A 3-year-old could say that you dont play a guitar with your feet and that the strings stretch across the frets and not the floor. And yet early Saturday morning, a group of preschoolers, some still mastering how to walk, step on E, A and G strings in time with Ruth Cutchers guitar.
The preschoolers are stepping on strands of rope spread across the floor, representing guitar strings, as they learn the notes. With each strum, Cutcher softly guides the kids and their parents to the right string. For most of the children, this weekend workshop at the Guitar Dojo is their first introduction to learning how to play guitar.
Schoolmaster Cutcher held two separate introductory workshops Saturday, one for 3-year-olds and another for 5-year-olds.
Theyre able to acquire skills in almost an effortless sort of way because theyre in a learning mode at that age, Cutcher said.
Cutcher specializes in the Suzuki Method. A philosophy as much as a technique, the method was born from the ashes of post-World War II Japan. Shinichi Suzuki, who grew up in his fathers violin shop and befriended Albert Einstein in Germany, made a connection between a childs ability to pick up a foreign language at a young age and their ability to learn an instrument.
Suzuki was a real idealist, Cutcher said. He believed that if children could learn how to make beautiful music, they would have beautiful hearts, and we could end conflict in the world.
Cutcher, who recently relocated to the Smiley Building, said Saturdays workshop was the most successful thus far.
The workshops are designed to introduce people to the Suzuki Method and how that applies to guitar, Cutcher said.
Because theyre so young, we do a lot of experiential things musical games, learning about strings and parts of the guitar. Our options are limited because their motor skills arent quite developed, Cutcher said.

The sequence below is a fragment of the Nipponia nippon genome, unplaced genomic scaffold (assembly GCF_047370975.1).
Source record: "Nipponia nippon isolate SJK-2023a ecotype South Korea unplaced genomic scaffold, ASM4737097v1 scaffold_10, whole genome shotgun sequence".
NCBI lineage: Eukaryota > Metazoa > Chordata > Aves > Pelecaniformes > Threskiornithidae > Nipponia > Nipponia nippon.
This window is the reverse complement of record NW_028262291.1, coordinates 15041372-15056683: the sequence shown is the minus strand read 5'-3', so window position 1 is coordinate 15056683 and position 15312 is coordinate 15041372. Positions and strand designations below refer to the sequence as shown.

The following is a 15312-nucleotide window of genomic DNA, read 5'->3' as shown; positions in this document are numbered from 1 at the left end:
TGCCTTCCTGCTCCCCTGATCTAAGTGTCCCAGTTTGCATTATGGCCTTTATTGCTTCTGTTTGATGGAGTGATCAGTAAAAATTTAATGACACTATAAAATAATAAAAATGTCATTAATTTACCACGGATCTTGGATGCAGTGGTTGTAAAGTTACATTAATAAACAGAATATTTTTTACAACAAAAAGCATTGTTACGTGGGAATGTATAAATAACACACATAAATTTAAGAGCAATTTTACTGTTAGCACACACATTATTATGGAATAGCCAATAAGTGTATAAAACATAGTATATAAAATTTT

But what is a guitar workshop without guitars? Soon the strings were no longer stretched across the floor but over the frets. Not surprisingly, the kids first song was Twinkle, Twinkle Little Star. Though certainly not the most beautiful rendition, there was a spark of recognition, an aha! moment in the kids eyes.
Its fun. It gets my brain working for school, said Lassen Griggs, a regular student of the Guitar Dojo.
I have noticed that even kids who have been taking lessons for a short period of time are starting to slow down and pay more attention to what theyre doing, Cutcher said.
Saturdays workshop was no early morning daycare. As with all of Cutchers lessons, parental involvement was required. From learning the guitar strings with their children to helping them draw a guitar, the parents (all fathers on Saturday) were actively participating in their childrens educations.
The parents offer support and are sort of leading them through the process, Cutcher said. I have my parents come in and take a course before the kids do. It helps to keep the kids motivated.
Margaret Hedderman is a freelance writer based in Durango. Reach her at firstname.lastname@example.org.